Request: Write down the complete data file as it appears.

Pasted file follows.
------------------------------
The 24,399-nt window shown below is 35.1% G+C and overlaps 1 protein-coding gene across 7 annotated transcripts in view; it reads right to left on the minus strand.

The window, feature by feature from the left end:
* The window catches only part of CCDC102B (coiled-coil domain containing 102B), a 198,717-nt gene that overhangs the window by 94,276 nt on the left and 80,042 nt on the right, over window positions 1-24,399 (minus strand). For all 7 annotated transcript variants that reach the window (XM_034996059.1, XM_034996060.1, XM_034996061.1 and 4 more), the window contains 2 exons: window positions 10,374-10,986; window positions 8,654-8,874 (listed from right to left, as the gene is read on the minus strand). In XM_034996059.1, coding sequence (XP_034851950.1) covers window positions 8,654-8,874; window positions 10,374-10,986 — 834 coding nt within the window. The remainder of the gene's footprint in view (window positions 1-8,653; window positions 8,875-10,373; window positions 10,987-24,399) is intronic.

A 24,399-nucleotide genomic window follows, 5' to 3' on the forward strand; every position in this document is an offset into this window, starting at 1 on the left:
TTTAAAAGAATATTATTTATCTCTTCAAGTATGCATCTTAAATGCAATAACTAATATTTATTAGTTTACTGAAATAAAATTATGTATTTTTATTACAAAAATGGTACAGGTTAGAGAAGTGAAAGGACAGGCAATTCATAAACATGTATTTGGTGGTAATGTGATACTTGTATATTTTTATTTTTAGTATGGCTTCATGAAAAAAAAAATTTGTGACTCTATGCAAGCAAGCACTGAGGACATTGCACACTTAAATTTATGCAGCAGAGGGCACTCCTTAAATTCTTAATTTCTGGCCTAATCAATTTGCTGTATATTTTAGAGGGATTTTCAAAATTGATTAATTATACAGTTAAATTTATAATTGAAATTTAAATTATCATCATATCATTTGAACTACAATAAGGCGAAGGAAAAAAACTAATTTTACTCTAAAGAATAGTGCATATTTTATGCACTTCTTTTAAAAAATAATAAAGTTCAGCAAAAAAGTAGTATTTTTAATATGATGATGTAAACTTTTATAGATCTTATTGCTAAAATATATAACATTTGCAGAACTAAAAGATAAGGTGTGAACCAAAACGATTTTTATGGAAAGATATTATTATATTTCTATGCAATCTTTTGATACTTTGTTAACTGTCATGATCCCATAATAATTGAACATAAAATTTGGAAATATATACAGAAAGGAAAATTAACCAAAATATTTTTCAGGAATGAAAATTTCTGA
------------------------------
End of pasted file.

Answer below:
The 24,399-nt window shown below is 35.1% G+C and overlaps 1 protein-coding gene across 7 annotated transcripts in view; it reads right to left on the minus strand.

The window, feature by feature from the left end:
* The window catches only part of CCDC102B (coiled-coil domain containing 102B), a 198,717-nt gene that overhangs the window by 94,276 nt on the left and 80,042 nt on the right, over window positions 1-24,399 (minus strand). For all 7 annotated transcript variants that reach the window (XM_034996059.1, XM_034996060.1, XM_034996061.1 and 4 more), the window contains 2 exons: window positions 10,374-10,986; window positions 8,654-8,874 (listed from right to left, as the gene is read on the minus strand). In XM_034996059.1, coding sequence (XP_034851950.1) covers window positions 8,654-8,874; window positions 10,374-10,986 — 834 coding nt within the window. The remainder of the gene's footprint in view (window positions 1-8,653; window positions 8,875-10,373; window positions 10,987-24,399) is intronic.

A 24,399-nucleotide genomic window follows, 5' to 3' on the forward strand; every position in this document is an offset into this window, starting at 1 on the left:
TTTAAAAGAATATTATTTATCTCTTCAAGTATGCATCTTAAATGCAATAACTAATATTTATTAGTTTACTGAAATAAAATTATGTATTTTTATTACAAAAATGGTACAGGTTAGAGAAGTGAAAGGACAGGCAATTCATAAACATGTATTTGGTGGTAATGTGATACTTGTATATTTTTATTTTTAGTATGGCTTCATGAAAAAAAAAATTTGTGACTCTATGCAAGCAAGCACTGAGGACATTGCACACTTAAATTTATGCAGCAGAGGGCACTCCTTAAATTCTTAATTTCTGGCCTAATCAATTTGCTGTATATTTTAGAGGGATTTTCAAAATTGATTAATTATACAGTTAAATTTATAATTGAAATTTAAATTATCATCATATCATTTGAACTACAATAAGGCGAAGGAAAAAAACTAATTTTACTCTAAAGAATAGTGCATATTTTATGCACTTCTTTTAAAAAATAATAAAGTTCAGCAAAAAAGTAGTATTTTTAATATGATGATGTAAACTTTTATAGATCTTATTGCTAAAATATATAACATTTGCAGAACTAAAAGATAAGGTGTGAACCAAAACGATTTTTATGGAAAGATATTATTATATTTCTATGCAATCTTTTGATACTTTGTTAACTGTCATGATCCCATAATAATTGAACATAAAATTTGGAAATATATACAGAAAGGAAAATTAACCAAAATATTTTTCAGGAATGAAAATTTCTGA